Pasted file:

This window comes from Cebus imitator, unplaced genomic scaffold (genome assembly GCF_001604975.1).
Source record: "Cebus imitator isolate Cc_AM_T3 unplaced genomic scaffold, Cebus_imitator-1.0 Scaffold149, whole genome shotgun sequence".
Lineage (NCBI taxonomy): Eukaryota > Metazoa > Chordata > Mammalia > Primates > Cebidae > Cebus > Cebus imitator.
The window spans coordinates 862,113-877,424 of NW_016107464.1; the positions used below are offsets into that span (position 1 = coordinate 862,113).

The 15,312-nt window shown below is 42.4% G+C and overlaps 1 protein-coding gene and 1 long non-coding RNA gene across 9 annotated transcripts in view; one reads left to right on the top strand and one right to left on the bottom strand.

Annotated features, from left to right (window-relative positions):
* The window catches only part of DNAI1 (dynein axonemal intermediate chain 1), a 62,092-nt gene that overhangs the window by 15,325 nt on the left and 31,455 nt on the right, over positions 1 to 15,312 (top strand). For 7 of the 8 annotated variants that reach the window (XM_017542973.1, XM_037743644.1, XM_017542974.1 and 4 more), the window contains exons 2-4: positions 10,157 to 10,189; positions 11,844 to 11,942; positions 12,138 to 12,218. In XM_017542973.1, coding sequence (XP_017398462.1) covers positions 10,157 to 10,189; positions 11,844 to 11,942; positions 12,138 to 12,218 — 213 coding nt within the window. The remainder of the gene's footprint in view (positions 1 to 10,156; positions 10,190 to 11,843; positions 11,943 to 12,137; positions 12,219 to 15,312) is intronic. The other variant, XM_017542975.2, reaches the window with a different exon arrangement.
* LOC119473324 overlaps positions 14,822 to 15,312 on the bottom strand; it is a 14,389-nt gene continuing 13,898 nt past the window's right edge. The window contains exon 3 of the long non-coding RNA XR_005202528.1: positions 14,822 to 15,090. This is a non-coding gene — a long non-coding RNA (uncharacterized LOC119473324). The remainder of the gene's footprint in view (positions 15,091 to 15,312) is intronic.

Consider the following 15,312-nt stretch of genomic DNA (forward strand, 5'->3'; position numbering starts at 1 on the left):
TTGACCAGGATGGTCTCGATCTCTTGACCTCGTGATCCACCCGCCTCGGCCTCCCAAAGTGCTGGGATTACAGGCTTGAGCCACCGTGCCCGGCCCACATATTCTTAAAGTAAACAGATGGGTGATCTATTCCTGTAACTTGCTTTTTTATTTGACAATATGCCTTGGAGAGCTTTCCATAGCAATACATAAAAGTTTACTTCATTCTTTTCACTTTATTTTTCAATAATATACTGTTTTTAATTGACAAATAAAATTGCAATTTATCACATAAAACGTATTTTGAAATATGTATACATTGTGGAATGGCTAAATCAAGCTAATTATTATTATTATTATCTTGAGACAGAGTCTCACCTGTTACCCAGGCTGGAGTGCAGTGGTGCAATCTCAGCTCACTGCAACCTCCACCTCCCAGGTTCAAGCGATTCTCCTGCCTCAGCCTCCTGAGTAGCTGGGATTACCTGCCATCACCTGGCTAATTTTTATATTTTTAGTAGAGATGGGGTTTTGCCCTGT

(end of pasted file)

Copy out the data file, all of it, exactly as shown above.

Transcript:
This window comes from Cebus imitator, unplaced genomic scaffold (genome assembly GCF_001604975.1).
Source record: "Cebus imitator isolate Cc_AM_T3 unplaced genomic scaffold, Cebus_imitator-1.0 Scaffold149, whole genome shotgun sequence".
Lineage (NCBI taxonomy): Eukaryota > Metazoa > Chordata > Mammalia > Primates > Cebidae > Cebus > Cebus imitator.
The window spans coordinates 862,113-877,424 of NW_016107464.1; the positions used below are offsets into that span (position 1 = coordinate 862,113).

The 15,312-nt window shown below is 42.4% G+C and overlaps 1 protein-coding gene and 1 long non-coding RNA gene across 9 annotated transcripts in view; one reads left to right on the top strand and one right to left on the bottom strand.

Annotated features, from left to right (window-relative positions):
* The window catches only part of DNAI1 (dynein axonemal intermediate chain 1), a 62,092-nt gene that overhangs the window by 15,325 nt on the left and 31,455 nt on the right, over positions 1 to 15,312 (top strand). For 7 of the 8 annotated variants that reach the window (XM_017542973.1, XM_037743644.1, XM_017542974.1 and 4 more), the window contains exons 2-4: positions 10,157 to 10,189; positions 11,844 to 11,942; positions 12,138 to 12,218. In XM_017542973.1, coding sequence (XP_017398462.1) covers positions 10,157 to 10,189; positions 11,844 to 11,942; positions 12,138 to 12,218 — 213 coding nt within the window. The remainder of the gene's footprint in view (positions 1 to 10,156; positions 10,190 to 11,843; positions 11,943 to 12,137; positions 12,219 to 15,312) is intronic. The other variant, XM_017542975.2, reaches the window with a different exon arrangement.
* LOC119473324 overlaps positions 14,822 to 15,312 on the bottom strand; it is a 14,389-nt gene continuing 13,898 nt past the window's right edge. The window contains exon 3 of the long non-coding RNA XR_005202528.1: positions 14,822 to 15,090. This is a non-coding gene — a long non-coding RNA (uncharacterized LOC119473324). The remainder of the gene's footprint in view (positions 15,091 to 15,312) is intronic.

Consider the following 15,312-nt stretch of genomic DNA (forward strand, 5'->3'; position numbering starts at 1 on the left):
TTGACCAGGATGGTCTCGATCTCTTGACCTCGTGATCCACCCGCCTCGGCCTCCCAAAGTGCTGGGATTACAGGCTTGAGCCACCGTGCCCGGCCCACATATTCTTAAAGTAAACAGATGGGTGATCTATTCCTGTAACTTGCTTTTTTATTTGACAATATGCCTTGGAGAGCTTTCCATAGCAATACATAAAAGTTTACTTCATTCTTTTCACTTTATTTTTCAATAATATACTGTTTTTAATTGACAAATAAAATTGCAATTTATCACATAAAACGTATTTTGAAATATGTATACATTGTGGAATGGCTAAATCAAGCTAATTATTATTATTATTATCTTGAGACAGAGTCTCACCTGTTACCCAGGCTGGAGTGCAGTGGTGCAATCTCAGCTCACTGCAACCTCCACCTCCCAGGTTCAAGCGATTCTCCTGCCTCAGCCTCCTGAGTAGCTGGGATTACCTGCCATCACCTGGCTAATTTTTATATTTTTAGTAGAGATGGGGTTTTGCCCTGT